Tuesday’s post concerning publishing contract details prompted me to consider a few pieces of information self-publishing authors may benefit from on the front end, deciding which route to take their books. It’s true there can be a lot of confusion about self publishing and print-on-demand. Let’s clarify some misconceptions many have seen floating around.
1. MYTH: Whoever owns the ISBN owns the book.
FACT: This use to be true. Nowadays, not as much so. Most POD publishers assign an ISBN they own, and they do this for the authors’ convenience; in any case authors should ALWAYS keep all the rights to their book.
2. MYTH: Independent self-publishing is different from publishing with a POD publisher because the publisher owns the ISBN.
FACT: It is true that the ISBN identifies the publisher of record. Look for a publisher that allows authors to supply their own ISBN at some level.
3.MYTH: New York publishers promote and market all their books.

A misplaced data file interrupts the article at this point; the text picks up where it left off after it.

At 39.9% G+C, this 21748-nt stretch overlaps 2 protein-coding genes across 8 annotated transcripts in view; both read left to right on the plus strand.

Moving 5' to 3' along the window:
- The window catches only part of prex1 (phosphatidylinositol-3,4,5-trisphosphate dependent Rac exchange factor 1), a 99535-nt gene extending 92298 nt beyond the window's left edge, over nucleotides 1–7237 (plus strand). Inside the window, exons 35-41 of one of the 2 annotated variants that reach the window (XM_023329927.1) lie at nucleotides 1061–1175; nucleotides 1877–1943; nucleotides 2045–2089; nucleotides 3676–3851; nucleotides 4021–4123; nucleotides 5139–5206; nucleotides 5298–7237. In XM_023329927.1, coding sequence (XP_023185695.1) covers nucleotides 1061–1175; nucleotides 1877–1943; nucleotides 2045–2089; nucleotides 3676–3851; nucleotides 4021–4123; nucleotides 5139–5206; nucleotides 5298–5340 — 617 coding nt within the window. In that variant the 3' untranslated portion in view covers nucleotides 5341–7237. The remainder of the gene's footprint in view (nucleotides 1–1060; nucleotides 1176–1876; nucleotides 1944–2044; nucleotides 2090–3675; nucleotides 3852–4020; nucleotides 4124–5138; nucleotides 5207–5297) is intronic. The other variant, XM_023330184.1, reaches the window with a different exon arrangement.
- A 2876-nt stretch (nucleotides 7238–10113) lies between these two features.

FACT: New York publishers usually devote the lion’s share of their marketing budget to the top 1% (Harry Potter, for example) of the books they publish. The other books published during that season are victims of the sliced marketing budget. Most authors don’t get any support from their traditional publisher at all.
4.MYTH: Printing a book with an offset printer is the same as publishing it.
FACT: Printing a book is one facet of publication. Before a book can be printed, it needs to be designed. Then it needs to be printed. Then it needs wholesale distribution through Ingram and availability online with retailers like Amazon and Barnes & Noble. Then it needs fulfillment of orders and invoicing.
Printing a book with an off-set printer accomplishes one of those steps. Publishing a book with a turn-key, custom self-publisher accomplishes all of them. Some authors choose to do both; an on-demand edition complements an off-set print-run very nicely.